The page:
The Half Moon Bay High School water polo team is young, with just two wins to date. And when the Cougar resolve is challenged, players turn their eyes to teammate and surfer Malcolm Feix.  

“He's one of my team captains and has played varsity since he was a sophomore,” said Half Moon Bay water polo coach Justin Ferdinand. “He's the emotional leader of the team and does a great job of getting us focused and keeping them calm when needed.”

Feix is also Half Moon Bay’s second-leading scorer and its leader in steals and assists while playing point on offense and the hole on defense.

“I’ve been playing water polo since my freshman year,” Feix said. “I’ve always been into water sports, from an early age. I always surfed and am still a surfer, and I thought water polo would be fun. It’s similar to soccer and sort of takes me back.”

Ah, soccer. Despite his parents’ love of water sports — dad Thomas is a swimmer and surfer; mom Jenny is a competitive Masters swimmer — Feix played soccer from age 5 to 11. When he was 8, he saw a flier for a travel soccer team tryout, marked the date on his calendar and pestered his parents to take him.

That began a four-year odyssey for the family into the world of serious, high-level soccer.

“We were going all over the place,” Jenny said. “We’d find ourselves on a weekend at some soccer match in Modesto." 

That all ended when Feix turned 12 and heard the siren call of the sea.

“He told his soccer coach, ‘I’ve decided I want to surf, so thanks for a great four years, but I’m outta here,’" Jenny said with a laugh. 

The Half Moon Bay star has a more detailed account.

“I grew out of it,” he said. “I was playing baseball and soccer (and surfing), and my coach said if I didn’t commit myself more to soccer then I’d be sitting on the bench more. I didn’t want to give up all my other sports, so I decided not to play (soccer) anymore.”

Or maybe it was just the proximity of the water. The family lives in Moss Beach, after all, just two blocks from the ocean.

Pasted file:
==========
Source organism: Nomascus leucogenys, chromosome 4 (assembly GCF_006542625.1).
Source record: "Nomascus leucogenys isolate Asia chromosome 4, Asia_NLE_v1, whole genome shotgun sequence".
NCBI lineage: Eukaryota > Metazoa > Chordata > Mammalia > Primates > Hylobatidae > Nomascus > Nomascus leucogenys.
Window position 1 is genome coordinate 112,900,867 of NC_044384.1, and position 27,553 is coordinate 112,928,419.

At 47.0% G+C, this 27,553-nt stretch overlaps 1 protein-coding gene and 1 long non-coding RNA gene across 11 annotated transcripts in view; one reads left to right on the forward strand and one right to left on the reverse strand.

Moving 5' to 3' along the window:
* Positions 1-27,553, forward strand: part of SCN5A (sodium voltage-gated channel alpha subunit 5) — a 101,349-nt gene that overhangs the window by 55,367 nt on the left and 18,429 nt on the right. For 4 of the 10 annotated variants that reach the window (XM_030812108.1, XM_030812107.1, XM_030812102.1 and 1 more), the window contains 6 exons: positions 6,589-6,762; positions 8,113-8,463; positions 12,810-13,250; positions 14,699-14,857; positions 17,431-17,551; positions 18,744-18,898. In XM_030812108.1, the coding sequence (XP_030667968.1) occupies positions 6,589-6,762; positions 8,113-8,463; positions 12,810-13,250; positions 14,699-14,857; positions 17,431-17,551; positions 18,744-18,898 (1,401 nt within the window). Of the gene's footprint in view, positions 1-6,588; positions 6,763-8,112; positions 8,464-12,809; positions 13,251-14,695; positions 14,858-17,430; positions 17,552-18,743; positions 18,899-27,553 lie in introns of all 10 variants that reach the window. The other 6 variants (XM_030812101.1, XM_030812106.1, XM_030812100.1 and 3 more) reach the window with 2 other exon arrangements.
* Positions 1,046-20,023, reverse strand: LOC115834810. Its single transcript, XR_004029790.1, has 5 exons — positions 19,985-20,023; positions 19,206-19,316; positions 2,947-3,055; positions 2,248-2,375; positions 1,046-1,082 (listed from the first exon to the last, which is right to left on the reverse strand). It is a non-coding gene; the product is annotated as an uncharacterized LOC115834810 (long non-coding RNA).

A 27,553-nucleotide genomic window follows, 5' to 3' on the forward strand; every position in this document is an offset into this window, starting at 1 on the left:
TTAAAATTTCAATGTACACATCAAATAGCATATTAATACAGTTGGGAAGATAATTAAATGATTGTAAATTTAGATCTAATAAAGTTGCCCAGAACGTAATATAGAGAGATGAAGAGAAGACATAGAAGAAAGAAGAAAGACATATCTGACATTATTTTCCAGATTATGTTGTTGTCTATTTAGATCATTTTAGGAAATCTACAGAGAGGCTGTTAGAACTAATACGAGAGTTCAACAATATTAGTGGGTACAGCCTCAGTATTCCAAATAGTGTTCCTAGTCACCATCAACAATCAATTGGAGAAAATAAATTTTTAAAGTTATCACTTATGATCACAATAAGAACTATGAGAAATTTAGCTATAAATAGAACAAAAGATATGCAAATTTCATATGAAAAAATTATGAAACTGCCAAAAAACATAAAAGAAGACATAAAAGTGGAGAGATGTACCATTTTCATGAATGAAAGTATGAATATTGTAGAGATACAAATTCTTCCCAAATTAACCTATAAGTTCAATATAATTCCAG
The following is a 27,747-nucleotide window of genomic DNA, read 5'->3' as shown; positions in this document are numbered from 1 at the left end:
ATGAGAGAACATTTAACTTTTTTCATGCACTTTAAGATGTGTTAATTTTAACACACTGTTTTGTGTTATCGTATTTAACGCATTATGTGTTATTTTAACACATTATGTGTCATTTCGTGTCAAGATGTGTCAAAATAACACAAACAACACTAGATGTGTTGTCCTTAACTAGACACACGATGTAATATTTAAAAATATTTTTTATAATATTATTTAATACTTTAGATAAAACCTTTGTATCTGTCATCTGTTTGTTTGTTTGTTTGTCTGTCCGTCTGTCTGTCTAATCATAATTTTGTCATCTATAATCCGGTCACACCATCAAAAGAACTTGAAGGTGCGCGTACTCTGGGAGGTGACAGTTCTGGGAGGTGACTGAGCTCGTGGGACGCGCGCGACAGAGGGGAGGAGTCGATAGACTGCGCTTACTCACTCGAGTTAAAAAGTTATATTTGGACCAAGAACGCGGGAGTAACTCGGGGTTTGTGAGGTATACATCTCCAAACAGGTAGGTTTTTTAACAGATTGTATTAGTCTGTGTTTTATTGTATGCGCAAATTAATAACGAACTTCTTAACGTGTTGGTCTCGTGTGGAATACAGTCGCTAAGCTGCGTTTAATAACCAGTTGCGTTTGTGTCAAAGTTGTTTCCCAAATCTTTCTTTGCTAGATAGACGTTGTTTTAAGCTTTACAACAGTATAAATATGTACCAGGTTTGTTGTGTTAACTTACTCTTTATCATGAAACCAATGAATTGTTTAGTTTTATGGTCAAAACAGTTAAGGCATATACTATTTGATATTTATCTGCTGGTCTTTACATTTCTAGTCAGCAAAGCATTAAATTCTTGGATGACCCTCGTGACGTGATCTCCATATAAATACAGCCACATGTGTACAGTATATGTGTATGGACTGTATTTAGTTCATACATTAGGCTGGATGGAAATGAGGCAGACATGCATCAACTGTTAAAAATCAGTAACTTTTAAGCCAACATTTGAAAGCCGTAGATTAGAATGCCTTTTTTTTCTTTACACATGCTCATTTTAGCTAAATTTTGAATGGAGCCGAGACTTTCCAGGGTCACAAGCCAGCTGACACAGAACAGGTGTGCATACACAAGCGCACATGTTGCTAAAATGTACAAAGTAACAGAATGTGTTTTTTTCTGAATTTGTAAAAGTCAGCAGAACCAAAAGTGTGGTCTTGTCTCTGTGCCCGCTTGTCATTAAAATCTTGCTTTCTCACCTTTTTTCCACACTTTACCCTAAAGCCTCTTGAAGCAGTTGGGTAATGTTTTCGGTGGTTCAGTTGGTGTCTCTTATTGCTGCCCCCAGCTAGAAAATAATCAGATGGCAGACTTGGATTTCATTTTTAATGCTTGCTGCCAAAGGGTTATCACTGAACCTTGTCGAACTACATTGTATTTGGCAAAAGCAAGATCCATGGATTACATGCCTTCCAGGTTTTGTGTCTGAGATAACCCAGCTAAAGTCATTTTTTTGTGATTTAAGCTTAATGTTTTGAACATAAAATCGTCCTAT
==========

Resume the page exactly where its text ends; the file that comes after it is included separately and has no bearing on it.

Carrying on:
Thomas Feix is from Burlingame and swam at Mills High. As a young teen he made his way over Sharp Park Road in Pacifica, by whatever means, to surf. An outstanding athlete overall, he also did gymnastics at the University of California, Santa Barbara.

Jenny Feix is from Philadelphia. She met her husband while they both swam for the San Mateo Marlins Masters team. Little did she know about the surfing safari she was signing up for.

“My husband is a surfer and Malcolm’s a surfer,” said Jenny Feix. “They’re definitely their own breed. We don’t live far from the ocean and, when the swell hits, I may not see them for a few days. I’ve attended many a party alone when I thought there’d be people with me.”

But the love of the water is benefiting her son, who excels in polo, enjoys surfing Montara, the Jetty and Ross’s Cove — and somehow maintains a 4.5 grade-point average.

“He’s a great kid,” Jenny said. “He’s funny and really fun to be around." 

Asked what he likes about water polo, Feix said, with surf-influenced expression: “I like to make a half-sick maneuver and score a goal, or watch my friends score goals, or score goals in front of my friends.”

The secret truth about water polo is that it can be brutal. In the 1956 Olympics in Melbourne, Australia, water polo teams from Hungary and the Soviet Union played what was dubbed a “blood in the water match” against the backdrop of the Hungarian Revolution. Hungarian player Ervin Zador emerged during the last two minutes with blood spouting from above his eye after being punched by Soviet player Valentin Prokopov.

“It’s like underwater wrestling,” Feix said. “There’s suit pulling and elbows thrown and kicks. It’s intense. There’s a lot of underwater fighting the refs can’t see. And it happens every game.”  No angel himself, Feix was automatically ejected after three exclusions against Sobrato High School. 

Asked which sport he prefers, Feix didn’t hesitate long, as befits any red-blooded Coastside athlete who can breathe the salt air. 

“Oh, tough one,” he said. “I’d have to say surfing. It gets me back in my groove if I’m not feeling it. I get a good surf in and I’m stoked and in a good mood again. It’s something I can always rely on.”

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